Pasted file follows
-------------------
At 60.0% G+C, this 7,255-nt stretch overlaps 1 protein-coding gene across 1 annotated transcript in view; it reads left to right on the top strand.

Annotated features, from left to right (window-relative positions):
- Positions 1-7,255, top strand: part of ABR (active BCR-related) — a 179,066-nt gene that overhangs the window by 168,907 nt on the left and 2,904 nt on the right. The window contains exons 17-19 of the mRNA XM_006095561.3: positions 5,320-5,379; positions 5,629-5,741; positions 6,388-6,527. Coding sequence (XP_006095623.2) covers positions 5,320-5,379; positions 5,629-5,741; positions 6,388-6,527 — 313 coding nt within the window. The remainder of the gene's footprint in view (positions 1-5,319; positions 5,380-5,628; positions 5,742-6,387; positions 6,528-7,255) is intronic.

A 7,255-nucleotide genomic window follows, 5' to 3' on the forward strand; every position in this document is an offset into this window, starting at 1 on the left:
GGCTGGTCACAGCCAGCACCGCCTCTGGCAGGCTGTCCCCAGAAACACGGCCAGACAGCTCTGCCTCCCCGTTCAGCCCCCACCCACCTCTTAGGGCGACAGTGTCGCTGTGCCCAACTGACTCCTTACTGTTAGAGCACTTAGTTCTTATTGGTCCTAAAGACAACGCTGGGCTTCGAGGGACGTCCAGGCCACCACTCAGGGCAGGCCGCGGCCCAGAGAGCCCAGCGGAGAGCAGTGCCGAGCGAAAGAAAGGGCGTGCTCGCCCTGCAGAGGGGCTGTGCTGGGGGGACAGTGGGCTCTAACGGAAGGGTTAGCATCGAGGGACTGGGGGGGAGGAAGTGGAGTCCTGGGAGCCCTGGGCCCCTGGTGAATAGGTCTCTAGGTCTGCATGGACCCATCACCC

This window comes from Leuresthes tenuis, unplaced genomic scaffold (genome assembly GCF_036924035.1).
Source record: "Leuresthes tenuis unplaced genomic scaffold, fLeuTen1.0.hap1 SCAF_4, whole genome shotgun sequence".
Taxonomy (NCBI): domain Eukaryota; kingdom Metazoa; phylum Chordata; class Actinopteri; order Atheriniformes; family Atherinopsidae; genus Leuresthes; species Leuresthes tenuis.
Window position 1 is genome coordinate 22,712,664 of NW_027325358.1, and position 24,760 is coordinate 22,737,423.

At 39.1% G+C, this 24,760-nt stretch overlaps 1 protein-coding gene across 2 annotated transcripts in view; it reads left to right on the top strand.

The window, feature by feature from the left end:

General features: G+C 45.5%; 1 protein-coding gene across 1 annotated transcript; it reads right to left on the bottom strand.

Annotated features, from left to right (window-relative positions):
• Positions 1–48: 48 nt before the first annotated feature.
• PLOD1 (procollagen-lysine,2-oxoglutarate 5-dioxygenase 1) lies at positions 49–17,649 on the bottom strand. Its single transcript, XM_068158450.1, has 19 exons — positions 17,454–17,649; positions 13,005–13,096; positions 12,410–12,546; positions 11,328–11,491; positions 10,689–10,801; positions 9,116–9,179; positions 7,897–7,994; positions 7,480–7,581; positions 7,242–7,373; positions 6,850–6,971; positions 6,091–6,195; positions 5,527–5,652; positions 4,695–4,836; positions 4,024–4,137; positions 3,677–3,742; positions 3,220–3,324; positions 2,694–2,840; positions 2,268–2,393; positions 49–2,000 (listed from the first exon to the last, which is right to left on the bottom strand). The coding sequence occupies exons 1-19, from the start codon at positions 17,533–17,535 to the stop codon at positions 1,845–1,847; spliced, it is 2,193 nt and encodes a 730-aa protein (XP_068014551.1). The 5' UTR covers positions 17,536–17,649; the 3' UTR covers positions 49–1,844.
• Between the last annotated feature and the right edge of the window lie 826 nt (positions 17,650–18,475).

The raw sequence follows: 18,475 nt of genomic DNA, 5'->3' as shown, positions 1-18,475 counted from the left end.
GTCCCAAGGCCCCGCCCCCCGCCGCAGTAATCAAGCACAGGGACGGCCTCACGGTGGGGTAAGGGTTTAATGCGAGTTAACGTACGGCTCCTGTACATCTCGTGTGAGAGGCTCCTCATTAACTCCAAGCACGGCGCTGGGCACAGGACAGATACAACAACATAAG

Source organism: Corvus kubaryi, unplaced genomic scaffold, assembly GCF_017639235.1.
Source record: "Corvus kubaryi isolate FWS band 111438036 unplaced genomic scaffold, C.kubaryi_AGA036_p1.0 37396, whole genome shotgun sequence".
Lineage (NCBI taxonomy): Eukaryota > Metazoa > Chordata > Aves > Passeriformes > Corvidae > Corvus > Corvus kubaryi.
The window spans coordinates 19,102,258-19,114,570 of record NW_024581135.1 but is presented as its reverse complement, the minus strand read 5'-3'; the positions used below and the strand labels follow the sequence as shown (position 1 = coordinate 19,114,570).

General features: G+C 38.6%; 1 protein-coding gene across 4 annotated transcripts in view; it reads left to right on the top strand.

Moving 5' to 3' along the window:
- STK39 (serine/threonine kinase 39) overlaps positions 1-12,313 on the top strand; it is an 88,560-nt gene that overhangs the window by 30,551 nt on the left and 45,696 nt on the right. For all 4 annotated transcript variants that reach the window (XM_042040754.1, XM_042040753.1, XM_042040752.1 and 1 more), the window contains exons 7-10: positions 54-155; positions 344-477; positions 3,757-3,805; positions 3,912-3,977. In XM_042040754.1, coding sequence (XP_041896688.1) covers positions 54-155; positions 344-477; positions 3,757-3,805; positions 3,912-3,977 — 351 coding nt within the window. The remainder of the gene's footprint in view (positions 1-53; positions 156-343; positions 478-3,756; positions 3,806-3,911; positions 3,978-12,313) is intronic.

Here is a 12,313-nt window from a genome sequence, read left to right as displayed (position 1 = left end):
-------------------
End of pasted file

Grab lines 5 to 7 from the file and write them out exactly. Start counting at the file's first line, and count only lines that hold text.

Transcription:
GGCTGGTCACAGCCAGCACCGCCTCTGGCAGGCTGTCCCCAGAAACACGGCCAGACAGCTCTGCCTCCCCGTTCAGCCCCCACCCACCTCTTAGGGCGACAGTGTCGCTGTGCCCAACTGACTCCTTACTGTTAGAGCACTTAGTTCTTATTGGTCCTAAAGACAACGCTGGGCTTCGAGGGACGTCCAGGCCACCACTCAGGGCAGGCCGCGGCCCAGAGAGCCCAGCGGAGAGCAGTGCCGAGCGAAAGAAAGGGCGTGCTCGCCCTGCAGAGGGGCTGTGCTGGGGGGACAGTGGGCTCTAACGGAAGGGTTAGCATCGAGGGACTGGGGGGGAGGAAGTGGAGTCCTGGGAGCCCTGGGCCCCTGGTGAATAGGTCTCTAGGTCTGCATGGACCCATCACCC

This window comes from Leuresthes tenuis, unplaced genomic scaffold (genome assembly GCF_036924035.1).
Source record: "Leuresthes tenuis unplaced genomic scaffold, fLeuTen1.0.hap1 SCAF_4, whole genome shotgun sequence".